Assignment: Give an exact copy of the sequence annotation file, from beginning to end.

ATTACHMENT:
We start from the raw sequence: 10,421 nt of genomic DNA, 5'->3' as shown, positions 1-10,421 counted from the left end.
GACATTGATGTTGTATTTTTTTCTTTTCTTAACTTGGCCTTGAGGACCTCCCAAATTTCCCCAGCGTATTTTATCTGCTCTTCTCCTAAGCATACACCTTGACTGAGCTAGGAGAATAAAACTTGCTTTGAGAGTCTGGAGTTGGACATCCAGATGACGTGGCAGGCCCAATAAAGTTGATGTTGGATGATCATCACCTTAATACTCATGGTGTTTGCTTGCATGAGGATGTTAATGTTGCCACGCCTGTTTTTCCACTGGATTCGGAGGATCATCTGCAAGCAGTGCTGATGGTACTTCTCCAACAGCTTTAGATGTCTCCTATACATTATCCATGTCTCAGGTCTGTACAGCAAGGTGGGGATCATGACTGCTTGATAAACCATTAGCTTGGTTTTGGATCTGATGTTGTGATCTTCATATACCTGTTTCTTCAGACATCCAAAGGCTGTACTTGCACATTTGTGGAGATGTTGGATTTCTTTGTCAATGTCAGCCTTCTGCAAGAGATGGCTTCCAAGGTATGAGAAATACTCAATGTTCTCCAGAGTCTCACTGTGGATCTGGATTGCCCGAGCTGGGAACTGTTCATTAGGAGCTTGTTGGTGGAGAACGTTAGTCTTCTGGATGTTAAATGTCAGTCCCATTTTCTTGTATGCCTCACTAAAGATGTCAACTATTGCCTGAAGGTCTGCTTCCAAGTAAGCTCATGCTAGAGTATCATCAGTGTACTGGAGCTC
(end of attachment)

We start from the raw sequence: 10,421 nt of genomic DNA, 5'->3' as shown, positions 1-10,421 counted from the left end.
GACATTGATGTTGTATTTTTTTCTTTTCTTAACTTGGCCTTGAGGACCTCCCAAATTTCCCCAGCGTATTTTATCTGCTCTTCTCCTAAGCATACACCTTGACTGAGCTAGGAGAATAAAACTTGCTTTGAGAGTCTGGAGTTGGACATCCAGATGACGTGGCAGGCCCAATAAAGTTGATGTTGGATGATCATCACCTTAATACTCATGGTGTTTGCTTGCATGAGGATGTTAATGTTGCCACGCCTGTTTTTCCACTGGATTCGGAGGATCATCTGCAAGCAGTGCTGATGGTACTTCTCCAACAGCTTTAGATGTCTCCTATACATTATCCATGTCTCAGGTCTGTACAGCAAGGTGGGGATCATGACTGCTTGATAAACCATTAGCTTGGTTTTGGATCTGATGTTGTGATCTTCATATACCTGTTTCTTCAGACATCCAAAGGCTGTACTTGCACATTTGTGGAGATGTTGGATTTCTTTGTCAATGTCAGCCTTCTGCAAGAGATGGCTTCCAAGGTATGAGAAATACTCAATGTTCTCCAGAGTCTCACTGTGGATCTGGATTGCCCGAGCTGGGAACTGTTCATTAGGAGCTTGTTGGTGGAGAACGTTAGTCTTCTGGATGTTAAATGTCAGTCCCATTTTCTTGTATGCCTCACTAAAGATGTCAACTATTGCCTGAAGGTCTGCTTCCAAGTAAGCTCATGCTAGAGTATCATCAGTGTACTGGAGCTC